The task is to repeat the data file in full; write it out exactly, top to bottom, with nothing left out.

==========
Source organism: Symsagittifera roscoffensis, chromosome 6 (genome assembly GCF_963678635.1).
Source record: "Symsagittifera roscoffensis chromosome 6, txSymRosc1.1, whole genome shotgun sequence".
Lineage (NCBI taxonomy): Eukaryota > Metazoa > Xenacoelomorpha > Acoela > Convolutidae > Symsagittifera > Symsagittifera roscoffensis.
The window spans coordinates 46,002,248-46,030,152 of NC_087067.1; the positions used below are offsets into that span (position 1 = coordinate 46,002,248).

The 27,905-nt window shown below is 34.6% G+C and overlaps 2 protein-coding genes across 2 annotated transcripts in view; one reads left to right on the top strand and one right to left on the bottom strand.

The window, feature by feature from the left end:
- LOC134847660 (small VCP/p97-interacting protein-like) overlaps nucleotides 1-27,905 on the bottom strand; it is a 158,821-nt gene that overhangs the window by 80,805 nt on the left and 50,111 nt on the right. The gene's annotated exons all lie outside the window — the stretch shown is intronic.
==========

Source organism: Symsagittifera roscoffensis, chromosome 6 (genome assembly GCF_963678635.1).
Source record: "Symsagittifera roscoffensis chromosome 6, txSymRosc1.1, whole genome shotgun sequence".
Lineage (NCBI taxonomy): Eukaryota > Metazoa > Xenacoelomorpha > Acoela > Convolutidae > Symsagittifera > Symsagittifera roscoffensis.
The window spans coordinates 46,002,248-46,030,152 of NC_087067.1; the positions used below are offsets into that span (position 1 = coordinate 46,002,248).

The 27,905-nt window shown below is 34.6% G+C and overlaps 2 protein-coding genes across 2 annotated transcripts in view; one reads left to right on the top strand and one right to left on the bottom strand.

The window, feature by feature from the left end:
- LOC134847660 (small VCP/p97-interacting protein-like) overlaps nucleotides 1-27,905 on the bottom strand; it is a 158,821-nt gene that overhangs the window by 80,805 nt on the left and 50,111 nt on the right. The gene's annotated exons all lie outside the window — the stretch shown is intronic.